Shake-up at top is chance for company to double number of homes
With big changes afoot for the company next month Stewart Milne, its executive chairman, said he felt the group was “moving into a new phase”, and aims to double the number of homes it produces each year.
It was announced in early 2019 that the business’s chief executive Glenn Alison will retire in March after 30 years in favour of chief operating officer Stuart MacGregor.
Mr Milne said he saw this as an opportunity for the business to move forward.
“In some ways the last 10 years have been quite challenging,” he said.
“After the crash in 2008 and then the oil crash in 2014 it has been a challenging period but we see fantastic opportunity moving forward.
“We are in the process of rebuilding our senior team within the group and developing strategic plans for the next five to eight years.
“We, from a personal point of view, see it as an opportunity to really drive hard over the period.
“We have given ourselves a real platform and the likes of Countesswells will play a key part in that.”
Mr Milne said he saw more chances for the business to build on operations in central Scotland and England and to expand in Manchester.
But a main focus would be expanding the timber frame and offsite construction business.
He added: “We have also got ourselves extremely well positioned in the timber frame market.
“We have a clear number one position in the UK at present.
“We have made real progress working with national housebuilders in terms of them seeing the real benefits in the future of moving to modern methods of construction.”
“In Scotland over 85% of homes built are timber frame or some sort of offsite construction.
“In England that figure is sitting at 15-18% and that is a huge market and we definitely believe the opportunity will be there for us over the next five years to double our capacity.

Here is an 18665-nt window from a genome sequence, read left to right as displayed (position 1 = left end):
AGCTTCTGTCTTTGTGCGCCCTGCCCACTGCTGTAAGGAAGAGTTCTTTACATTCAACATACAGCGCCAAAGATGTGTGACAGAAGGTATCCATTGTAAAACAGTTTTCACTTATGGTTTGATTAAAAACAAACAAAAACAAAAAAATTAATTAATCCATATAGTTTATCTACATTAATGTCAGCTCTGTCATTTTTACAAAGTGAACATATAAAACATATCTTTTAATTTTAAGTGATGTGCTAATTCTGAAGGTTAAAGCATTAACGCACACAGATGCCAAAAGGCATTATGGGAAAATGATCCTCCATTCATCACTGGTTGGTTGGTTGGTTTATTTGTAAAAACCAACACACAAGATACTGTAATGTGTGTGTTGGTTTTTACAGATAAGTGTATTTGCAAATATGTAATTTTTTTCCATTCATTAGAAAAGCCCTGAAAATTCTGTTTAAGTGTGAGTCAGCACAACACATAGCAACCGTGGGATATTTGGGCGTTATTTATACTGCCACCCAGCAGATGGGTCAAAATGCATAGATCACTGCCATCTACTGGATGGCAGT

“At the moment we are delivering around 8,000 houses a year and see the opportunity to double that.”
Mr Milne believes business will also be boosted by the pick up in market activity and claimed now is the best time there has been to buy.
He said: “I think we’ve started to see the market has definitely bottomed out during the last quarter of 2018, in terms of the level of activity in both the new and second-hand market which have started to move upwards.
“I think we will see that continuing during the first quarter of 2019.
“It is still a relatively slow upward trend but as we move through the year that’s going to accelerate, and in many ways this is the most opportune time there has been in a long, long time for the house-buying public.
“It’s a good time for first-time buyers to be coming in now.
“They are coming on to a rising market; it has hit a relatively low level in comparison to where we have been.
“We are certainly confident that in the next three to four years we are going to see that moving ahead as the whole level of activity throughout the region picks up.”
The 68-year-old doesn’t think Brexit is likely to topple the market any time soon.
He added: “I think it has a marginal effect at the moment in that it creates that level of uncertainty.
“I am a great believer that most people are pretty good at dealing with what they know they have to deal with.
“The thing most people find challenging is when there is a level of uncertainty about what the future holds and without doubt it’s in everyone’s interests to get a decision made and some form of deal done.
“I would still remain confident that will come about in the timescale currently being looked at and whatever the deal ends up being there will be implications from that.
“But some people will start to understand what these are and then set about dealing with them.
“To me the critical thing is, hopefully, end of March there is a deal done and we can start to move forward from there.
“I don’t think anyone is under any illusions that whatever deal is done is going to throw up challenges for individuals and for businesses.
“There is a capability out there to understand the challenges and to establish what they are, but we don’t see it as having any major detrimental effect on the housebuilding industry.
“We are now operating throughout the UK and, apart from central London, the rest of the market has remained very strong.”
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